The Ministry of Poverty Eradication and Social Welfare believes the proposed universal Basic Income Grant (BIG) for unemployed Namibians between the ages of 18 and 59 is indeed feasible, albeit at a less than N$400 a month.
The ministry’s executive director, Esther Lusepani, yesterday said this was concluded after the finalisation of the government feasibility study meant to determine whether the country can introduce a basic income grant (BIG) to benefit roughly 1.2 million unemployed people.
“The study proposed that the BIG can be feasible at a proposed amount of N$389.00 monthly (lower bound poverty rate).
Nevertheless, the BIG forms a part of the draft National Social Protection Policy which was submitted to the Cabinet for approval,” she said.
This policy, she added, provides a comprehensive framework for the delivery of efficient, effective and equitable social protection in Namibia to address the risks and vulnerabilities faced by citizens at different stages of their life cycle.
The BIG Coalition of Namibia, spearheaded by the Economic and Social Justice Trust, has proposed a monthly grant of N$500, which economists estimate could cost the country as much as N$13 billion per annum, assuming a population of 2.35 million up to the age of 60 years.
Lusepani said the current Namibian socio-economic challenges illustrate that unemployed persons, majority being women, have no safety net owing to the absence of unemployment grant.
“Many of them take care of children and other family members in under precarious circumstances,” she said.
“Given the high levels of unemployment and realising that the current social assistance programmes coverage do not extend to all the poor and vulnerable persons, many of the households and individuals are in a vulnerable state and need intervention to assist them,” she added.
Also, she said the NPD5 social transformation pillar articulates the strengthening of social safety nets and legal frameworks for reduction of poverty and inequality, as well as improved coordination of sectoral social protection programmes.
Similarly, the Blueprint on Wealth Redistribution and Poverty Eradication articulates the need to strengthen social protection programmes to address the exclusion and inadequate coverage of some poor and vulnerable people by the existing social grants.
Furthermore, she said, the ministry is committed to strengthening and expanding social protection to those who are vulnerable through increased coverage and creation of a more effective and efficient social protection system.
The BIG was first introduced in Namibia 10 years ago as a pilot project by the BIG Coalition, which consisted of individuals, churches, non-governmental organisations and so forth.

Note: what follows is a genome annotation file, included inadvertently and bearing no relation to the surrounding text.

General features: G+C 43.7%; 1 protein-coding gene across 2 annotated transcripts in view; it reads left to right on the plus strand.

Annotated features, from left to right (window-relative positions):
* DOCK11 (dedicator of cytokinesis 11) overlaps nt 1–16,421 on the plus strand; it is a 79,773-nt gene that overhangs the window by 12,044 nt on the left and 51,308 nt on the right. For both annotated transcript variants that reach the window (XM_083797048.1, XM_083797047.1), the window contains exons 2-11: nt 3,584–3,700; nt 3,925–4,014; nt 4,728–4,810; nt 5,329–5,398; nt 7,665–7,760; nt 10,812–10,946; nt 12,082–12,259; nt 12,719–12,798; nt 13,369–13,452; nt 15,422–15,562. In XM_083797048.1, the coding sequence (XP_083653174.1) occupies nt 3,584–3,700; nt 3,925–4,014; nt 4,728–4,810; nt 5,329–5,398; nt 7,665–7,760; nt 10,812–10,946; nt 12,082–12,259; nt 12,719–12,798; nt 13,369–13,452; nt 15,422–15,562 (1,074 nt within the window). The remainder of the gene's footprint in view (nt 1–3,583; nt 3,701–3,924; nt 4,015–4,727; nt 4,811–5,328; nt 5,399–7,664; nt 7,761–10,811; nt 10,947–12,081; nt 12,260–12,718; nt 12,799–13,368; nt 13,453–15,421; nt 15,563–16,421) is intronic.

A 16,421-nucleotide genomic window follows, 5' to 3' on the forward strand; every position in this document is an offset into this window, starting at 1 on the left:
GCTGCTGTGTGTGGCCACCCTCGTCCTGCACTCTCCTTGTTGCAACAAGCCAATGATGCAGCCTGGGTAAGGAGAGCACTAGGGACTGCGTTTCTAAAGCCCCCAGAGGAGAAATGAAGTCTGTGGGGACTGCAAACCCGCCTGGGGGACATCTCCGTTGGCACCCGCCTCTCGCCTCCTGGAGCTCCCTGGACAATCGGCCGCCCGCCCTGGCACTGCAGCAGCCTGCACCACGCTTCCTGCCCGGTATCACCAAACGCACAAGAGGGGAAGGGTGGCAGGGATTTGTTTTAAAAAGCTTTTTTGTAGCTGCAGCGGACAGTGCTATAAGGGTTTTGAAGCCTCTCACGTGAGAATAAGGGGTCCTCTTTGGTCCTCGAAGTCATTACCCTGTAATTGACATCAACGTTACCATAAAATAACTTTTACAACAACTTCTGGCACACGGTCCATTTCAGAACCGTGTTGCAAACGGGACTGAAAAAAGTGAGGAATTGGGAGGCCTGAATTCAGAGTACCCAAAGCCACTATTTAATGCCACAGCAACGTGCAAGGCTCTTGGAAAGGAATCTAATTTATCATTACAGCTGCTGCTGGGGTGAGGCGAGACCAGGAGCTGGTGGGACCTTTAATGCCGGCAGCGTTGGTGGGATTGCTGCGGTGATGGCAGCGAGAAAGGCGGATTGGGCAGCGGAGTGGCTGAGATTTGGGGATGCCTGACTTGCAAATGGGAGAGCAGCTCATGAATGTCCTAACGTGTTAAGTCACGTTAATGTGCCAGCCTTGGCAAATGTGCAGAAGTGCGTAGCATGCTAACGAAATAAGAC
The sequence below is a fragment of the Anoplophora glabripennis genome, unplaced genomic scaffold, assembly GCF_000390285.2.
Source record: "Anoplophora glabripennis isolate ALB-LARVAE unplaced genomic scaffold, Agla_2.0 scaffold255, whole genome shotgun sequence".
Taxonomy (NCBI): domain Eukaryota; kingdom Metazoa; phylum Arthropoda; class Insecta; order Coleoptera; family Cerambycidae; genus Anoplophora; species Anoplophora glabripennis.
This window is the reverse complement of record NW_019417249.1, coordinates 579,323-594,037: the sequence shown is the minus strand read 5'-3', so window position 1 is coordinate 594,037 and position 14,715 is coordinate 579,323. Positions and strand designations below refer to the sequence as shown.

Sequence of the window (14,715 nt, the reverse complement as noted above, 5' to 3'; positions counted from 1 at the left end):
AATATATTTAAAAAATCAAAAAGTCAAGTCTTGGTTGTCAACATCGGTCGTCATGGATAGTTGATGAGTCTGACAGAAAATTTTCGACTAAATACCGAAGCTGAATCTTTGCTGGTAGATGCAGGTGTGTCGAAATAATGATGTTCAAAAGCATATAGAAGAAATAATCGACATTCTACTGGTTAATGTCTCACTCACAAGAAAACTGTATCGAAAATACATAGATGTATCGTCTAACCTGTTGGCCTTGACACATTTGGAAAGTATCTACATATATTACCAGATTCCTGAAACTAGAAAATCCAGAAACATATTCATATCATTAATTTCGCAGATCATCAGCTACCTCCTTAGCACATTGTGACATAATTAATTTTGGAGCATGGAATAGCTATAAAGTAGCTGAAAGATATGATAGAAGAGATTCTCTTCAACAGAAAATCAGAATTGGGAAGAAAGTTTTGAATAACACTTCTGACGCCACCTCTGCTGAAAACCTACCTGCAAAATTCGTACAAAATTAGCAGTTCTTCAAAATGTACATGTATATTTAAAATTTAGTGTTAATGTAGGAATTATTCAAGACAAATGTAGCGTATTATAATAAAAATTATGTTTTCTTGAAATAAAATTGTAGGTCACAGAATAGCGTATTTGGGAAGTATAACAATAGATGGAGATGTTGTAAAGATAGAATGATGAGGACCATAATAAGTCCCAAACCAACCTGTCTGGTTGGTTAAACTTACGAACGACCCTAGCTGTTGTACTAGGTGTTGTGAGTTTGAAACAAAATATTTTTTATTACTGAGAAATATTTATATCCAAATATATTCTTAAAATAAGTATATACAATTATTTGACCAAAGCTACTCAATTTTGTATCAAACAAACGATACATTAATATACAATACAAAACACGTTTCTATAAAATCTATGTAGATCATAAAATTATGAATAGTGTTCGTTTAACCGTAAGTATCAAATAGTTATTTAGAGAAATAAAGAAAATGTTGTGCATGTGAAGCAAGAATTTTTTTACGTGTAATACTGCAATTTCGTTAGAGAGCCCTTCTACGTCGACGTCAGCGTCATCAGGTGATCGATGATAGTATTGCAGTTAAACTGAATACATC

Recently, Rinaani Musutua from the Economic and Social Justice Trust told New Era in an interview that the proposed N$500 BIG was calculated on the current national budget.
“What the BIG Coalition of Namibia proposes will take roughly 7.5% of the national budget, less than the 10% that the defence ministry takes without offering any tangible results. As much as the cost of living in Namibia is extremely high due to our dependence on imports of basic goods – and therefore, the ideal amount being N$1 000 to help Namibians afford the basic cost of living and live decent human lives, we have to meet the government halfway by considering what it can afford at this current state of Namibia’s economy,” said Musutua.
She was adamant that government can afford a BIG, saying: “Affordability is a matter of political will and shifting of priorities. The proposed N$500 BIG cash payment is little asked in comparison to the extremely high cost of living in Namibia,” said Musutua. She also bemoaned the fact that government keeps pumping a large chunk of taxpayers’ money into maintaining politicians’ lavish lifestyles, unproductive state-owned enterprises and infrastructural projects such as the construction of costly government office blocks and the airport dual carriageway, which she said do not contribute to any human development.
“The government needs to shift its priorities. When the government stops spending taxpayers’ money on unproductive activities, there will be enough resources to finance BIG. The costs of a universal BIG scheme can be accompanied by an income tax adjustment. This should be arranged progressively so that higher-income earners effectively subsidise the BIG paid to low-income earners and the unemployed,” Musutua added.